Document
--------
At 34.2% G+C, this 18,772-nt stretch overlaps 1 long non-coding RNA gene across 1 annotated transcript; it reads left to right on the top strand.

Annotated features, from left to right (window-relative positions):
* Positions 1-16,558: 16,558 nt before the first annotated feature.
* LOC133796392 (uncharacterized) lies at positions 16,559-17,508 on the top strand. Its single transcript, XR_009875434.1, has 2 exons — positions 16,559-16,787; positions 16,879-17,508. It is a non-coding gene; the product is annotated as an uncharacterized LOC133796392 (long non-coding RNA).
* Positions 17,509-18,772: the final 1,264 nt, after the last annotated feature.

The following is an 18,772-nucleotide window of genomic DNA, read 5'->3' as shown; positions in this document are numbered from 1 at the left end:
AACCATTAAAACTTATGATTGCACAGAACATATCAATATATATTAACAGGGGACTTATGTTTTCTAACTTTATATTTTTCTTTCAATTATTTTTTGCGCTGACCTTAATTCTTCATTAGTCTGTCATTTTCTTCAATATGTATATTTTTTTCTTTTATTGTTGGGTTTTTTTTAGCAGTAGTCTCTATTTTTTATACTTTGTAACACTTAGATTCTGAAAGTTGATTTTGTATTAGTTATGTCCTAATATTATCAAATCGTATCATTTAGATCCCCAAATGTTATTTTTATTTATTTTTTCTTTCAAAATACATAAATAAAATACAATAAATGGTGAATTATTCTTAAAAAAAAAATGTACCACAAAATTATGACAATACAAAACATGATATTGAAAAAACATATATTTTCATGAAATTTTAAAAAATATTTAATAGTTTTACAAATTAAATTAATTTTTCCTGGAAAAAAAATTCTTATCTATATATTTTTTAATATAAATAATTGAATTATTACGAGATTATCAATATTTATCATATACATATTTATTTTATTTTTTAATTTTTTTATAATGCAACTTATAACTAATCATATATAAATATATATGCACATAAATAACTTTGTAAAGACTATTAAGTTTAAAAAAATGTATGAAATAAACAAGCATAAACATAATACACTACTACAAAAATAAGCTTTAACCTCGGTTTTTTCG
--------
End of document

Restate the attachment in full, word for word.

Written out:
At 34.2% G+C, this 18,772-nt stretch overlaps 1 long non-coding RNA gene across 1 annotated transcript; it reads left to right on the top strand.

Annotated features, from left to right (window-relative positions):
* Positions 1-16,558: 16,558 nt before the first annotated feature.
* LOC133796392 (uncharacterized) lies at positions 16,559-17,508 on the top strand. Its single transcript, XR_009875434.1, has 2 exons — positions 16,559-16,787; positions 16,879-17,508. It is a non-coding gene; the product is annotated as an uncharacterized LOC133796392 (long non-coding RNA).
* Positions 17,509-18,772: the final 1,264 nt, after the last annotated feature.

The following is an 18,772-nucleotide window of genomic DNA, read 5'->3' as shown; positions in this document are numbered from 1 at the left end:
AACCATTAAAACTTATGATTGCACAGAACATATCAATATATATTAACAGGGGACTTATGTTTTCTAACTTTATATTTTTCTTTCAATTATTTTTTGCGCTGACCTTAATTCTTCATTAGTCTGTCATTTTCTTCAATATGTATATTTTTTTCTTTTATTGTTGGGTTTTTTTTAGCAGTAGTCTCTATTTTTTATACTTTGTAACACTTAGATTCTGAAAGTTGATTTTGTATTAGTTATGTCCTAATATTATCAAATCGTATCATTTAGATCCCCAAATGTTATTTTTATTTATTTTTTCTTTCAAAATACATAAATAAAATACAATAAATGGTGAATTATTCTTAAAAAAAAAATGTACCACAAAATTATGACAATACAAAACATGATATTGAAAAAACATATATTTTCATGAAATTTTAAAAAATATTTAATAGTTTTACAAATTAAATTAATTTTTCCTGGAAAAAAAATTCTTATCTATATATTTTTTAATATAAATAATTGAATTATTACGAGATTATCAATATTTATCATATACATATTTATTTTATTTTTTAATTTTTTTATAATGCAACTTATAACTAATCATATATAAATATATATGCACATAAATAACTTTGTAAAGACTATTAAGTTTAAAAAAATGTATGAAATAAACAAGCATAAACATAATACACTACTACAAAAATAAGCTTTAACCTCGGTTTTTTCG